Annotated image :http://cloud.dinfiber.de/public.php?service=files&token=a9e023f519a73f7c8a6e9c0c95f67559aa632e90&file=/IMG_20120629_133707.jpg

    1: Too much DOF looks like a miniature. Sniper scopes are usually zooms not tele. And if it were a tele-lens, the scene should be much more compressed with even more DOF. Here is an example of a normal zoom-lens sniper scope

    2: Too less detail, some areas look really flat.

    3: Too saturated / color-bleeding. Same, but not that much on the roof to the left. There should also be more contrast in that area. It looks like a flat texture

    4: Same as point 2. really looks like a flat texture and not like geometry.

    5: Almost the same as 2 and 4. the dropshadows under the cornice don’t look right. it doesn’t really look like an inset, but like a flat photo.

    Btw, what look are you aiming at? photorealistic in the sense of “It could be shot by a private person with an ordinary digital camera”, or photorealistic in the sense of the Hollywood-cinematic look everyone expects when going to the cinema? Because we are soooo used to this kind of realism that our brain tends to accept it as real.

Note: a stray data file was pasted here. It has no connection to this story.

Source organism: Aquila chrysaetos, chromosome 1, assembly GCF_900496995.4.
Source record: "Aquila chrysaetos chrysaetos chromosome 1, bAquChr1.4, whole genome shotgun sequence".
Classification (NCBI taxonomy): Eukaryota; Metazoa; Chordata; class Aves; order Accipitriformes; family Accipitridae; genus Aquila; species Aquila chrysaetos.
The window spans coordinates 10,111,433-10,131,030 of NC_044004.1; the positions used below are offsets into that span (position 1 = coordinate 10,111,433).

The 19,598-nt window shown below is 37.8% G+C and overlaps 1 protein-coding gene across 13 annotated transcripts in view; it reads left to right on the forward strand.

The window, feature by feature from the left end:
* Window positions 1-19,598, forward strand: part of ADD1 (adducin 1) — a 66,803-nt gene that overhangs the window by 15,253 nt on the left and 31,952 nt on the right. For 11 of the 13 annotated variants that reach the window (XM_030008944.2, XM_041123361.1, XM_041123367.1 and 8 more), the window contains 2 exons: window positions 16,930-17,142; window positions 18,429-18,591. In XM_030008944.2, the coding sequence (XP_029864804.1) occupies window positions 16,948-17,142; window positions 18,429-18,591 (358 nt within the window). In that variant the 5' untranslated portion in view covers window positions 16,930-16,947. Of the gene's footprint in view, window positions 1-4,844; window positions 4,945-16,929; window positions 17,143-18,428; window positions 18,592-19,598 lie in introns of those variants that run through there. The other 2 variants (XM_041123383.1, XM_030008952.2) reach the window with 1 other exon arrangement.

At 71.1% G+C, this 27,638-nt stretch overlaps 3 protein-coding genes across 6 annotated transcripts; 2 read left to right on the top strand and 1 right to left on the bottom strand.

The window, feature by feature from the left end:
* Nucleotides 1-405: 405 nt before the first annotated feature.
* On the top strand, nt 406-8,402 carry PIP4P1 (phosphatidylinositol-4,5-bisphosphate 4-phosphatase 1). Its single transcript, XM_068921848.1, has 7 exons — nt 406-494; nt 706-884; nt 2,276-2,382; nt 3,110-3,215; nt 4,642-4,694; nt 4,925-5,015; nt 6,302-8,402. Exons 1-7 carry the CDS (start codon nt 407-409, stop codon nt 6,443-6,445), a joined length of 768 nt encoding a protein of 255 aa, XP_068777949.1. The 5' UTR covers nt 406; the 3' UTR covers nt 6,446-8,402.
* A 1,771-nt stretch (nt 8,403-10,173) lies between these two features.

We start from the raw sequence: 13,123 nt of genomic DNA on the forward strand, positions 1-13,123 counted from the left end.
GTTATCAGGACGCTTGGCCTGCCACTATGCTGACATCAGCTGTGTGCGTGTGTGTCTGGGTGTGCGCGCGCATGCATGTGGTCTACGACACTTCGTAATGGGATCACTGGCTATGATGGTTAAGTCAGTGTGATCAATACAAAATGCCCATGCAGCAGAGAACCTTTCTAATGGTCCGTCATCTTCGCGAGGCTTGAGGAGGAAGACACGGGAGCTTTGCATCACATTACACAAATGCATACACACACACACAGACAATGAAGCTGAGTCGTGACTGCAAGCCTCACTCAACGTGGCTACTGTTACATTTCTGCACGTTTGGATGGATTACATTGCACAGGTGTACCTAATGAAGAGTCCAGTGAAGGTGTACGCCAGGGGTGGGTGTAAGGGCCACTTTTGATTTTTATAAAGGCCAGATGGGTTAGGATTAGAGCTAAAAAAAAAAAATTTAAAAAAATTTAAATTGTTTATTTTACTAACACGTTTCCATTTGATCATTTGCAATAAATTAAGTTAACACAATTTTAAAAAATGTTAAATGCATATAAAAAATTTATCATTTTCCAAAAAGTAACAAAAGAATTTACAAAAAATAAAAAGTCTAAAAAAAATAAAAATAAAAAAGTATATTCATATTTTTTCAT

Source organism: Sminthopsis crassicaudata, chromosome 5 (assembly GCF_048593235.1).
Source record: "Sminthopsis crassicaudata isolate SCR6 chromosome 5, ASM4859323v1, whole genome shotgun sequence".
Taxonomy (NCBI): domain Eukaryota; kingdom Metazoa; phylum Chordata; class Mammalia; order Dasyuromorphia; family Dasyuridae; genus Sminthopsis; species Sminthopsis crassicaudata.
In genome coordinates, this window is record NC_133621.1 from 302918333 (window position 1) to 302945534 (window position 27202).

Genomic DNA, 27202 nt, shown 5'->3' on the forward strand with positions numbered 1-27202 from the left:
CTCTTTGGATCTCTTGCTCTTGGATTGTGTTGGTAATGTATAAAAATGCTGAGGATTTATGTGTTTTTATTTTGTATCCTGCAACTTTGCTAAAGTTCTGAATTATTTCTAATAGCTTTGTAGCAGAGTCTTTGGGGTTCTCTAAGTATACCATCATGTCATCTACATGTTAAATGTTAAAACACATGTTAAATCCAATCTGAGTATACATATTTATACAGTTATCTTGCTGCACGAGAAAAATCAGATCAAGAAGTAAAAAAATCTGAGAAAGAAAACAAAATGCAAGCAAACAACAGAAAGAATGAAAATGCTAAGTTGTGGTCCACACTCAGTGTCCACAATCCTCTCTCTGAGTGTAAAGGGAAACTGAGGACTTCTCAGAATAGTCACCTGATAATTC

If the last one is the case i would try to add some bleech-bypass effect.

    Maybe you could release the file of one particular so everyone can start to tackle with it. Maybe some kind of “contest”. You would get a lot of variations to pick the one that fits the style you are aiming at best.

    Just my humble opinion.

    Best regards

  19. francoisgfx says:

    “I’ve always considered it a good practice that if you render the scene all gray without textures, your lighting should still work”

    That’s why we usually shoot a gray ball on set with the HDRI. First step match the gray ball lighting (diffuse, spec, direction, … ).

  20. Pascal says:

    Looking awesome so far!

    How about rotating the scope texture a little bit? It seems like a scope sort of thing mounted exactly to your camera..

    You might have a look through a real scope and then try to reproduce EXACTLY what you see with your eyes.

    And also I agree with Qazplm, the DOF looks a little bit too intense, makes it seem toy-like…

  21. Emu says:

    The telescope would have to be half a meter wide to have this shallow depth of focus… these values are easy to calculate exactly if you know the distances.

    And in my opinion, chromatic aberration (and even barrel distortion) is completely appropriate for a sniper view, but not a bit for the rest of the movie. Or do you just feel the camera you used was far too good? :)